For example, his section on lighting is only a few short paragraphs long. Most photographers already know that lighting can make or break a photo so Freeman doesn’t waist time telling you how to capture light. He encourages the reader to think about lighting in creative ways through his words and several photographic examples. How you light you’re subject doesn’t have to be an after thought. It can be the main device driving the purpose of your photo.

This book really helped me to examine my photos with new insight. Not only do I want to tell compelling stories, but I want to tell these stories in visually interesting ways.

red classic lego spaceman kayaks across the still pond taken with a lensbaby by shelly corbett
I have a hard time embracing a blurry subject. Many of the examples I’m drawn to in the The Photographers Vision use blur to great effect. On first look at this image I rejected it for its blurry nature. I decided to use it anyway because I think there is something special about the water and the blur of the figure that conveys a wonderful sense of motion and life I might not get with an image that was perfectly focused.

Conclusion

If you enjoy thinking about photos I know you will enjoy this book as much as I did. If you don’t know where to begin when looking critically at photographs, The Photographers Vision is a great place to start.

Even after nearly 30 years as a photographer I enjoyed this book immensely. If got me thinking about my work and how I can continue to push it to new levels. I may only be a toy photographer, but I want to be the best toy photographer I can be.

By understanding and appreciating great photography, maybe I can create great (toy) photography too!

Shelly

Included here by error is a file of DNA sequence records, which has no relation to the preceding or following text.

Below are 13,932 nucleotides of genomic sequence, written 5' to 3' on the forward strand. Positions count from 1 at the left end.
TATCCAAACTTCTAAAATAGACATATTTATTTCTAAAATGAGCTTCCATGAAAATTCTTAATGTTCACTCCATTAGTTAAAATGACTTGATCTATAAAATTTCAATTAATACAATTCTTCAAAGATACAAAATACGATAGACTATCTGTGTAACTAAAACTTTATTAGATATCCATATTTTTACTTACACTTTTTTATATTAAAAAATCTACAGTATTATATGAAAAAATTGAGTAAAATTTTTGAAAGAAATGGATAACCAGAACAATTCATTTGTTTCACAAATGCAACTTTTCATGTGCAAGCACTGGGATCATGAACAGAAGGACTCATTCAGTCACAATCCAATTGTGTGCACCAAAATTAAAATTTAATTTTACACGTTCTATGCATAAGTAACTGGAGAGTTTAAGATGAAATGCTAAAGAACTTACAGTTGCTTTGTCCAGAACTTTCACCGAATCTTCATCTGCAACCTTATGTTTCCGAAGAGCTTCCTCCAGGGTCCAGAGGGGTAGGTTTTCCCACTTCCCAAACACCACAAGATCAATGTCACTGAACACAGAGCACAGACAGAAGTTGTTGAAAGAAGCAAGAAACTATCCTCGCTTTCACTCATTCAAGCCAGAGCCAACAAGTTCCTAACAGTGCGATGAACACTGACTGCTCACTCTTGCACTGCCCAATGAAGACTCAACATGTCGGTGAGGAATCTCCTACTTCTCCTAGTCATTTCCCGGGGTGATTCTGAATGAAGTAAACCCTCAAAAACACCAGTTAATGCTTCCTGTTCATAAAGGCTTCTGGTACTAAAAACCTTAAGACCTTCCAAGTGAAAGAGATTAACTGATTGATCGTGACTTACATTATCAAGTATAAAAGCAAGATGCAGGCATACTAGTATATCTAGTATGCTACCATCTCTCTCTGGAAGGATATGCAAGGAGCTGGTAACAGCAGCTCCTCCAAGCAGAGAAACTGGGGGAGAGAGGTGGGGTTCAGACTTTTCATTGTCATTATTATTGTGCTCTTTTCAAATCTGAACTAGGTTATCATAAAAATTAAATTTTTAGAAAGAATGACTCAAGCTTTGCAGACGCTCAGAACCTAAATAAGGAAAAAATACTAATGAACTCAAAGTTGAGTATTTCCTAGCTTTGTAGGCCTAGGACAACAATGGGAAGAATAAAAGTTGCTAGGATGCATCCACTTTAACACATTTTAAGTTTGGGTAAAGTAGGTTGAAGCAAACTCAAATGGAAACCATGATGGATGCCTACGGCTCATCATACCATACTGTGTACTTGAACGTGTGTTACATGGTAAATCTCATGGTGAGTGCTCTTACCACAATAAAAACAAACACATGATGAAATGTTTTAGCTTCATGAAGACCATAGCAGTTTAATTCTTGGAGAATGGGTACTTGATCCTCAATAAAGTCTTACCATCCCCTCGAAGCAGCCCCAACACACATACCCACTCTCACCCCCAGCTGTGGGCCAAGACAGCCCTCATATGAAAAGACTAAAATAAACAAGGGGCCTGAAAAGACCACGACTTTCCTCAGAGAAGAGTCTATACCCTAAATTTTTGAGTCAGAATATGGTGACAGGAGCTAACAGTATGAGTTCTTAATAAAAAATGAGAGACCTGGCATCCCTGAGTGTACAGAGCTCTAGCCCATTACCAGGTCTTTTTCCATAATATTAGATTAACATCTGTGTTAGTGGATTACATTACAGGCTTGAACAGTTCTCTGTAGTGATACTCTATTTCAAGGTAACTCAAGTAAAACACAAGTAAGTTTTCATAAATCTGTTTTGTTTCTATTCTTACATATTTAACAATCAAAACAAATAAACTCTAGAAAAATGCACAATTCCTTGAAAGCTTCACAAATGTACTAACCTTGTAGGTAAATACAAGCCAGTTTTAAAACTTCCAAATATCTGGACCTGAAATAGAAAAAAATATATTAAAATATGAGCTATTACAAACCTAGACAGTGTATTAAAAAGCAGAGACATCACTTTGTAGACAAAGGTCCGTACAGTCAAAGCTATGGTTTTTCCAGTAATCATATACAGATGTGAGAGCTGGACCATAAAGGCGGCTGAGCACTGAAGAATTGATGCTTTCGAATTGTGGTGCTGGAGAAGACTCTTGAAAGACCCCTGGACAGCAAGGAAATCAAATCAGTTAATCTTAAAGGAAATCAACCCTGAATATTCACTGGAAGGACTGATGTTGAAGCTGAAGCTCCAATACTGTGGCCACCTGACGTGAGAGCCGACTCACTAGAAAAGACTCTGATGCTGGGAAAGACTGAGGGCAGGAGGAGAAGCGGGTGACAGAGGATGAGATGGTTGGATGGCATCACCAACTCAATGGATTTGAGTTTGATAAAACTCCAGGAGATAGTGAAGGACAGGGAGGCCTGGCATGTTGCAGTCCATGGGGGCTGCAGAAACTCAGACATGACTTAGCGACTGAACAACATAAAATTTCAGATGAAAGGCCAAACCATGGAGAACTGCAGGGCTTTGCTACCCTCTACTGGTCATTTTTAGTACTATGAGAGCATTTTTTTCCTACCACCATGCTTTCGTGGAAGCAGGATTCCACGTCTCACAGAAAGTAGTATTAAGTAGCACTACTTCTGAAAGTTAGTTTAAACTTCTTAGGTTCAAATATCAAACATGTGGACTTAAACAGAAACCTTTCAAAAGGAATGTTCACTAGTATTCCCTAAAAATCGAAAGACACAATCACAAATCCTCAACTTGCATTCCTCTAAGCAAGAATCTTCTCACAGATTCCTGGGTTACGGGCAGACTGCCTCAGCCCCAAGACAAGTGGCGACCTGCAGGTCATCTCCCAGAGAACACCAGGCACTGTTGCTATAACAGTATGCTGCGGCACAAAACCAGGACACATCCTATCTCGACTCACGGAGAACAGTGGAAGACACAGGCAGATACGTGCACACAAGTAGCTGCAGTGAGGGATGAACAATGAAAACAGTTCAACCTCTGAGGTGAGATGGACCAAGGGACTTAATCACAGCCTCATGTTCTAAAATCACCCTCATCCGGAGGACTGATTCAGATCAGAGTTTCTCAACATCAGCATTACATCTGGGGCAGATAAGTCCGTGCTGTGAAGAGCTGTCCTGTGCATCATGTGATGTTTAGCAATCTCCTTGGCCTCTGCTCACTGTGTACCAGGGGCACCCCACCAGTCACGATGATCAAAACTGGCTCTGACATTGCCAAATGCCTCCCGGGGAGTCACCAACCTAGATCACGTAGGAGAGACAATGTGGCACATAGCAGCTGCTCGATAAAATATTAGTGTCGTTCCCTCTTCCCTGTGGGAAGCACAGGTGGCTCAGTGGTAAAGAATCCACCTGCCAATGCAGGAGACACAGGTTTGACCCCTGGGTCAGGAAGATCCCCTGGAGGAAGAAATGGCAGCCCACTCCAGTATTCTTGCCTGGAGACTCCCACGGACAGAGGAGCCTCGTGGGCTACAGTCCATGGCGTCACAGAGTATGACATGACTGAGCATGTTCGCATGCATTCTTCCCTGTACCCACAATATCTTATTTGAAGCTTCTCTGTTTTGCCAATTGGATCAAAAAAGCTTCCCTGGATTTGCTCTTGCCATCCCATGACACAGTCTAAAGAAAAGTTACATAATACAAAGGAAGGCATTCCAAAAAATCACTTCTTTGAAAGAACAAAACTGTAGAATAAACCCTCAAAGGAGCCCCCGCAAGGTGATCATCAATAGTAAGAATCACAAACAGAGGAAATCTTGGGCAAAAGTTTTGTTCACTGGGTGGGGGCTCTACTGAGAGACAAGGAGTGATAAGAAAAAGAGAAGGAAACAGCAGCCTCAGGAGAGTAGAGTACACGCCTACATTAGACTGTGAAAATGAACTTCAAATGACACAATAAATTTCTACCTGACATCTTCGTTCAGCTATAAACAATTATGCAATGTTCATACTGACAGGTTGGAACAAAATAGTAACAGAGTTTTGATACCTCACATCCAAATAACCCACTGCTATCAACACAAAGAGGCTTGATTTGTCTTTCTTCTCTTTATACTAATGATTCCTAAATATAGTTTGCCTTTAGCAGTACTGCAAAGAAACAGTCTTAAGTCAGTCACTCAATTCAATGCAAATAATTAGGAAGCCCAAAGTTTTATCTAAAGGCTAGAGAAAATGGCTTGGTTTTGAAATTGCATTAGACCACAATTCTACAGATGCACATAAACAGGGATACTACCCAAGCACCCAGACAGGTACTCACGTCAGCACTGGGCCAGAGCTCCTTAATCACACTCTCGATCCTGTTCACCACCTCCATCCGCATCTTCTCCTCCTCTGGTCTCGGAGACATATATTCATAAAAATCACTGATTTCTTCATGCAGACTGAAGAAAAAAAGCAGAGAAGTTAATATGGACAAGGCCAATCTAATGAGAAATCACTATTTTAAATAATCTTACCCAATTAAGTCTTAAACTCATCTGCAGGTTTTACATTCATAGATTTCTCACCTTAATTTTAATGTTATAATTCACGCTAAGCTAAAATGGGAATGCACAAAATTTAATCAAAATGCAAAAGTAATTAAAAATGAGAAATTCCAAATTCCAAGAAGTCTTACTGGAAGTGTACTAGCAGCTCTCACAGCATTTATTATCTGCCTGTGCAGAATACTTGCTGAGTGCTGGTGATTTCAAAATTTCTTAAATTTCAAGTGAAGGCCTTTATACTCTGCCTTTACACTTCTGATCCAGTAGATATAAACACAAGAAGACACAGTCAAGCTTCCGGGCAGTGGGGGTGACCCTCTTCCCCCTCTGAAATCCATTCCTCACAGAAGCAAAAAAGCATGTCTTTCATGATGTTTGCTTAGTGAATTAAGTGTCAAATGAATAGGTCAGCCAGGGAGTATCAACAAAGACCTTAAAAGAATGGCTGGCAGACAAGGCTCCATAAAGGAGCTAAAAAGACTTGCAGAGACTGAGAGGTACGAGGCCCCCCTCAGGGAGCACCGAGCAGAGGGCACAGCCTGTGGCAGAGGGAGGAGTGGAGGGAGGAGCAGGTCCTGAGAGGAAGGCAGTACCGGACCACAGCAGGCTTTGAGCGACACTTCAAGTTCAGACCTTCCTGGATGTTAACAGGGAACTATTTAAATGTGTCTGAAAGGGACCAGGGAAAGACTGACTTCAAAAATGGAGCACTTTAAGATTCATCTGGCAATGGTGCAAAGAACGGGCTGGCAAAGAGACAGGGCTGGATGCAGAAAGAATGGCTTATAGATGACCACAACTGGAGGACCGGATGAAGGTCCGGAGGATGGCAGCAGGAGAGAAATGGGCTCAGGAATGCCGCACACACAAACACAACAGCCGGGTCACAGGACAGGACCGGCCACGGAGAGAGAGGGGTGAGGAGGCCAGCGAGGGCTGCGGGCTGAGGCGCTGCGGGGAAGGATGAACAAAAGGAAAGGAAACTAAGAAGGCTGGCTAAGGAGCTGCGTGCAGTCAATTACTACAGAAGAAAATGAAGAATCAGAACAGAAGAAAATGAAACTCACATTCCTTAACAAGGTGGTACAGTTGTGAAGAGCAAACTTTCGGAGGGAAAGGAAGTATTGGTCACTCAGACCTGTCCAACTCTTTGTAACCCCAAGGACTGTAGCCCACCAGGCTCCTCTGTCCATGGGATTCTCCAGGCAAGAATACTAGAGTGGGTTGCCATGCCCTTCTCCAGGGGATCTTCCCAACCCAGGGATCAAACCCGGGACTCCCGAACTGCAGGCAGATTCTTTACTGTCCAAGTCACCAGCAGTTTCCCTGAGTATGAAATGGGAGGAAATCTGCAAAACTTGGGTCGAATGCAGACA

Now that I’ve finished Michael Freeman’s The Photographers Vision I’m looking for a new book to read. If you have any suggestions, feel free to leave them in the comments.

If you like what we’re doing we invite you to support the blog by purchasing our book that celebrates our first year as a blog: A Year in the Life of Toy Photographers, 2017. The book is available for purchase as either an eBook or as a physical copy. All money will go to support and grow the blog. You have until March 31st to grab your copy!

15 Comments

  1. Tony Tulloch

    ‘Perfect imperfect’, what a great term. It reminds me of the wabi-sabi photo challenge Julie Blair tested us with on G+. Although I have not read the book, I love the idea of not getting hung up on technical perfection. This is possibly why I love the look of legacy lenses so much.

  2. Reiterlied

    With such a title, I knew it would be hard to resist from ordering it on Amazon… It will take a month for the book to arrive but your post definitely makes me feel impatient to read it 🙂

    • Maelick Im glad you ordered the book. Crazy that it will take a month though! I know how much you like to think about photography and I believe this book will give you much to think about plus a wonderful historical perspective. Let me know what you think when you have a chance to process the information. 🙂